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Models of Computation | Lecture Notes 8

2016 October 05. Wednesday.

What is this?

Fall 2016, University of Kentucky, Models of Computation, CS 575, with Dr Judy Goldsmith. These incomplete lecture notes are just my own, not proofread or endorsed by Dr G or UKY.

Guess the complexity of a language

Example 1

Consider the language L = \{ a^i b^j c^j : 0 \leq i, 0 \leq j \leq 5 \}. Is it regular, not regular but context-free, or not even context-free? (Remember that regular languages are a proper subset of context-free languages which are a proper subset of all formal languages.)

This is a finite union of simpler languages:

 L = a^* \cup a^*bc \cup a^* bb cc \cup \dots \cup a^* b^5 c^5

(Each of those is a regular expression.) A finite union of regular languages is regular, L is regular and hence also context-free.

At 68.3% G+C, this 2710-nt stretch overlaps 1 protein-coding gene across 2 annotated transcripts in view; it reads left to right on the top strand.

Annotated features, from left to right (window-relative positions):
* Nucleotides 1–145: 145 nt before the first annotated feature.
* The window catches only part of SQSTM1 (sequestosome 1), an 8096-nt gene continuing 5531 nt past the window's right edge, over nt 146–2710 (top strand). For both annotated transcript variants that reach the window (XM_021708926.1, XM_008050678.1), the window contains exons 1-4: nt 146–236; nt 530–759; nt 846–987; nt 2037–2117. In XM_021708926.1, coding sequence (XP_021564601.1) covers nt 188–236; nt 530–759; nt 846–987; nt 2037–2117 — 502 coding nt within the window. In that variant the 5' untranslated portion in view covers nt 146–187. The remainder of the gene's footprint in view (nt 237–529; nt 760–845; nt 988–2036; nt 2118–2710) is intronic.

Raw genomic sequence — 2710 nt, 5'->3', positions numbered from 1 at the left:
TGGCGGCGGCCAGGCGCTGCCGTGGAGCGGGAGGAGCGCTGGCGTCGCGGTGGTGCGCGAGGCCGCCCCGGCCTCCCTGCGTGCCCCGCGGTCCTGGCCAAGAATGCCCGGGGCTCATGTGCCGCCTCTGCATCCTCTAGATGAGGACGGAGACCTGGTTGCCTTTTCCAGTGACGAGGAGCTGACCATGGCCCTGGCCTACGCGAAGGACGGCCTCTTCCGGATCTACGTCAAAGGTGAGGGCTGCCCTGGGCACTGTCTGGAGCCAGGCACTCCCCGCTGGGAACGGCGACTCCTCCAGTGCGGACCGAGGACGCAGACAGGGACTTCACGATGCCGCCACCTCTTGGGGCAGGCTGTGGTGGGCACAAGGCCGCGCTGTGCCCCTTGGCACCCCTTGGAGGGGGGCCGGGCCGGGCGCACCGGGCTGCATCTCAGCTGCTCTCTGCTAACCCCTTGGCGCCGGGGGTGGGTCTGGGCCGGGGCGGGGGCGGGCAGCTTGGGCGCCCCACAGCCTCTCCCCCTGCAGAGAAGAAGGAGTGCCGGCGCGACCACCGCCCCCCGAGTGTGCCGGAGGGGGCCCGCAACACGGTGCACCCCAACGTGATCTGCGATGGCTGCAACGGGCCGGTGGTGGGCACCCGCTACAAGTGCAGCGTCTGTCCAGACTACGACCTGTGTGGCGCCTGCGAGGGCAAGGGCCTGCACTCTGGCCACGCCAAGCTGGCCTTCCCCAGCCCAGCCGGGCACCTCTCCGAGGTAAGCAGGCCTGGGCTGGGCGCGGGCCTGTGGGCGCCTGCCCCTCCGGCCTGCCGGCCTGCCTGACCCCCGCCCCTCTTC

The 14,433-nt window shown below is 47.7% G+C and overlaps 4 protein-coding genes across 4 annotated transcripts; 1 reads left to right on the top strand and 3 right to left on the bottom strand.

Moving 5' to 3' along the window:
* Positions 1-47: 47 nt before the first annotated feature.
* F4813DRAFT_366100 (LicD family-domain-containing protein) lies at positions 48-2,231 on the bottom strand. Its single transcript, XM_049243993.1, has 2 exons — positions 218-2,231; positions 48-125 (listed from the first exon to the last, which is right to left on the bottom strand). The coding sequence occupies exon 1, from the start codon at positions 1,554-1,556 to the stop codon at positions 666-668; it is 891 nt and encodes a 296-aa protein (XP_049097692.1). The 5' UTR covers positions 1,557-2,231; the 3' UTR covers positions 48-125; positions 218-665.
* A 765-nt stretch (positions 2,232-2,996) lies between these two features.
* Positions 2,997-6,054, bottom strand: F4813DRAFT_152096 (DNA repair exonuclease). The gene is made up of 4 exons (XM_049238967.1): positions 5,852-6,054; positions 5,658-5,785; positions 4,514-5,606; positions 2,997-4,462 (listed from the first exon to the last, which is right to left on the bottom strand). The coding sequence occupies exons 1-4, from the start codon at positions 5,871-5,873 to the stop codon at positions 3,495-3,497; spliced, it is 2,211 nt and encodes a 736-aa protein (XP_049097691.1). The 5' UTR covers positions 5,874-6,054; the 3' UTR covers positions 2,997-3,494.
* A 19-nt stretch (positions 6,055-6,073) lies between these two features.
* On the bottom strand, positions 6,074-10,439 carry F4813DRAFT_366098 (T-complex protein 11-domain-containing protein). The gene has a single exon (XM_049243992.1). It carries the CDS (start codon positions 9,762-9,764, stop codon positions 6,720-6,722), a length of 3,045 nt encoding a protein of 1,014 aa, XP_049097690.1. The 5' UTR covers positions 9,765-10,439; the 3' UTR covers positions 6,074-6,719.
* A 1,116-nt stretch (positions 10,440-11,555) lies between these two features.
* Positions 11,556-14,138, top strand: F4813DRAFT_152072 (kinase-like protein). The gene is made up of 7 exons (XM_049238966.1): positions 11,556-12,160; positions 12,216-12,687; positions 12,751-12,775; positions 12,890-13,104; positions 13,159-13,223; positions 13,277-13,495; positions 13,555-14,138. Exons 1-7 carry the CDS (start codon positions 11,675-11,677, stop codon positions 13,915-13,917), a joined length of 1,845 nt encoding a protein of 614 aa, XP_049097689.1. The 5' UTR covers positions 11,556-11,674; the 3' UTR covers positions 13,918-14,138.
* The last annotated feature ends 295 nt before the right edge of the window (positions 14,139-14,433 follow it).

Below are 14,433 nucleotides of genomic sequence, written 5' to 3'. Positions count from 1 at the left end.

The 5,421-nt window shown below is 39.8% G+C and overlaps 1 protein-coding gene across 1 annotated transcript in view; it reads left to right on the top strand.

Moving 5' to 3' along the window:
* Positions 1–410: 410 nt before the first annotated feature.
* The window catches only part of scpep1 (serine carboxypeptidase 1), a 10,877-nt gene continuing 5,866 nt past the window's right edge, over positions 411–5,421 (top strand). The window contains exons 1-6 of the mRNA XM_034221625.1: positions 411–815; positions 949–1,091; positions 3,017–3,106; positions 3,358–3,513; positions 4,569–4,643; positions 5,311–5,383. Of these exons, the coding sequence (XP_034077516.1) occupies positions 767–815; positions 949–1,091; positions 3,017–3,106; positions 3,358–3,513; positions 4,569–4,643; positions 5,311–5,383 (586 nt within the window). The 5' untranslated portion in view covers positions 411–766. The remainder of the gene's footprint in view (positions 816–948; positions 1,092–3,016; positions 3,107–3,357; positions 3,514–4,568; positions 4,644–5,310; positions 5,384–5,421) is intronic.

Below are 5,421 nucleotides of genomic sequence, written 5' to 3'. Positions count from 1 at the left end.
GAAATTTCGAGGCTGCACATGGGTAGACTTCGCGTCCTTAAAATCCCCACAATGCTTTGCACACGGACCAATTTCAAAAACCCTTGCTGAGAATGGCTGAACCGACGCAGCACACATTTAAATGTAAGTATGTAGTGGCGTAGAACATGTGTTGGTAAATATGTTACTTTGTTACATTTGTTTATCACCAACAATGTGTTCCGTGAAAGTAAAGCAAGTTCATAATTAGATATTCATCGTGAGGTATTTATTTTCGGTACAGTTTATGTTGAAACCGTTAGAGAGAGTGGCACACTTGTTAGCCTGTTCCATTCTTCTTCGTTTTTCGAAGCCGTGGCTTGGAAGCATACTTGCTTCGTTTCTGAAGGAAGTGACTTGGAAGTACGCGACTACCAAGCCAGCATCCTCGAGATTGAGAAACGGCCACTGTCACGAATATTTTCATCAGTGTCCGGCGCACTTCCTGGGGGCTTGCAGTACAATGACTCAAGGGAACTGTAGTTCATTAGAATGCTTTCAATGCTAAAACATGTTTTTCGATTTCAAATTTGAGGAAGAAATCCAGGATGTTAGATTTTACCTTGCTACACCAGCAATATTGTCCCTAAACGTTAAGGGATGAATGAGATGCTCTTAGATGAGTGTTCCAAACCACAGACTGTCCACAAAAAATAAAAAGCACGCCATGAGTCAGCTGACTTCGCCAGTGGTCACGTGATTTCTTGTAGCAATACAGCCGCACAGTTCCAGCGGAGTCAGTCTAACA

Example 2

Let L = \{ a^j b^k c^m : j > k \textrm{ or } k \not= m \}. Is it regular, only context-free, or neither?

Turns out that L is context-free only.

CFL’s closed under intersection?

Let L = \{ a^n b^n c^n : n \geq 0 \}. This is not context-free.

Let L\_1 = \{ a^n b^n c^k : n, k \geq 0 \}. This is context-free.

Let L\_2 = \{ a^n b^k c^k : n, k \geq 0 \}. This is also context-free.

And L\_1 \cap L\_2 = L, so context free languages are not closed under intersection.

And for free we also get the languages are not closed under complement because
 \overline { \overline{L_1} \cup \overline{L_2} } = L_1 \cap L_2 .

Union is a regular operation and intersection is not, so complement is not a regular operation.

And that’s lecture.

Public Domain Dedication.